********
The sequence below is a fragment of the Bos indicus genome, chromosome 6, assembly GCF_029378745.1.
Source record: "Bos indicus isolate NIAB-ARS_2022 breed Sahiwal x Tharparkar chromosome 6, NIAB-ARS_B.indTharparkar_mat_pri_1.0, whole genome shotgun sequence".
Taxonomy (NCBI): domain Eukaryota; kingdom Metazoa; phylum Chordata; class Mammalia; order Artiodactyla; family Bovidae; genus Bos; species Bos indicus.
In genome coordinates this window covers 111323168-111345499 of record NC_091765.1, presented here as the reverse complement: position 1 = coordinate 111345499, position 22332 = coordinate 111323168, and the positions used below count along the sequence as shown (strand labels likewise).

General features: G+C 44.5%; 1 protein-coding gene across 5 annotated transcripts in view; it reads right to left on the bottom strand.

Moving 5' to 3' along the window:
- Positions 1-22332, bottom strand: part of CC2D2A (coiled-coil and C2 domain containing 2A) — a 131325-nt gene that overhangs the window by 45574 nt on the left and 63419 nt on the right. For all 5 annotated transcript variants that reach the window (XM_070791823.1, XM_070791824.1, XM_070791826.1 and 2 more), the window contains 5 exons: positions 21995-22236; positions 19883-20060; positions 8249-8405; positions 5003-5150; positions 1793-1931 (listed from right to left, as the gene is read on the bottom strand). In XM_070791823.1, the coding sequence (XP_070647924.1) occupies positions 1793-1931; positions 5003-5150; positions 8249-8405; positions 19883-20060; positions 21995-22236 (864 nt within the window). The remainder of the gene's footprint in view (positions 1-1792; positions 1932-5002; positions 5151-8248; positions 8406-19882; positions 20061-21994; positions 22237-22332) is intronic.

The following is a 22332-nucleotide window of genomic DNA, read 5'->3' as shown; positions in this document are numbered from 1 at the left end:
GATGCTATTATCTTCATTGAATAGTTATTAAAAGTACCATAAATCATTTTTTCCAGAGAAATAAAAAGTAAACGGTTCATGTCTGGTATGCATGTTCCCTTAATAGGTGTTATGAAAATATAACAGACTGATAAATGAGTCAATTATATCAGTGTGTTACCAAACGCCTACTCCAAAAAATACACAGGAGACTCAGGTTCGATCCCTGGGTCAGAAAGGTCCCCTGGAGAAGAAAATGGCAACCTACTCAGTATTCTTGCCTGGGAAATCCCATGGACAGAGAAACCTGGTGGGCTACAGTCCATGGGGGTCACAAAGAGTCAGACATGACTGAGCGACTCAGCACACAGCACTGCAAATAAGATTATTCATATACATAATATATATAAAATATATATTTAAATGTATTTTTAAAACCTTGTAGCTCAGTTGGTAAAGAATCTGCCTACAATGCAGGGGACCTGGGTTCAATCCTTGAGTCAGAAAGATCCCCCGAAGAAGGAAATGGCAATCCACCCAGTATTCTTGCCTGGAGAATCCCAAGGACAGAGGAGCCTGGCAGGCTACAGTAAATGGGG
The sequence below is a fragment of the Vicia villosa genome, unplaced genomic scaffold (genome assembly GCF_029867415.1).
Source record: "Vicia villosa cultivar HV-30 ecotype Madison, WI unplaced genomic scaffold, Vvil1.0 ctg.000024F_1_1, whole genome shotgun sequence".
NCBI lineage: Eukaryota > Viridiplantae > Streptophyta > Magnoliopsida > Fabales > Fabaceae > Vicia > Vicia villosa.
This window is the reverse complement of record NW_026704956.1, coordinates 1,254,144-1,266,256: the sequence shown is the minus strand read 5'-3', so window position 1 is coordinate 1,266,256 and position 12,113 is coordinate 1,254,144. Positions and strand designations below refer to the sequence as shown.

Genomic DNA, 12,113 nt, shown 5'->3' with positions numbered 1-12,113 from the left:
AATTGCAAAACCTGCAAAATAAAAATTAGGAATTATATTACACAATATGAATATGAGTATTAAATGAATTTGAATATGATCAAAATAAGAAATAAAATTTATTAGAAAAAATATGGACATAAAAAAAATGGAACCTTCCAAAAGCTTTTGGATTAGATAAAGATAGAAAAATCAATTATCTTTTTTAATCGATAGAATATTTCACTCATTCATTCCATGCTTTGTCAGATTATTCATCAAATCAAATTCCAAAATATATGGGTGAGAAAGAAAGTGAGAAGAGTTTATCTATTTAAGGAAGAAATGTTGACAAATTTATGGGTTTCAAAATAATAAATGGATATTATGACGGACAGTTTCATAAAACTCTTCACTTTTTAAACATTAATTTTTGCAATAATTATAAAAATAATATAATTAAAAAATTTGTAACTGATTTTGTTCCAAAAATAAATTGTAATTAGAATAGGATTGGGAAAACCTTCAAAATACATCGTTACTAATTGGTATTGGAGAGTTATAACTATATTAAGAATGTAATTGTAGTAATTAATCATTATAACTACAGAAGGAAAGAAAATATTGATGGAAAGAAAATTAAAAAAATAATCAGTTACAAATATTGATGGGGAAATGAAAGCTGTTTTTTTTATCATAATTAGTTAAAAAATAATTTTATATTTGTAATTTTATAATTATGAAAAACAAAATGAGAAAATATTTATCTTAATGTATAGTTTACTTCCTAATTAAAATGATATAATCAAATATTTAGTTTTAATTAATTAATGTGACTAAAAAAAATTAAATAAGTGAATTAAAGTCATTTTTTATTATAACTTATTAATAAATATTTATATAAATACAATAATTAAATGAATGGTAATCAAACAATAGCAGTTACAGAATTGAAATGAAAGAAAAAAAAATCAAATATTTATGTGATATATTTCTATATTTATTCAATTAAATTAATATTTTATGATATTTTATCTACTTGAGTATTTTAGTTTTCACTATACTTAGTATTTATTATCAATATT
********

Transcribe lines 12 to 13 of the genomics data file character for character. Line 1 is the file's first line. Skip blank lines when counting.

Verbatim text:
NCBI lineage: Eukaryota > Viridiplantae > Streptophyta > Magnoliopsida > Fabales > Fabaceae > Vicia > Vicia villosa.
This window is the reverse complement of record NW_026704956.1, coordinates 1,254,144-1,266,256: the sequence shown is the minus strand read 5'-3', so window position 1 is coordinate 1,266,256 and position 12,113 is coordinate 1,254,144. Positions and strand designations below refer to the sequence as shown.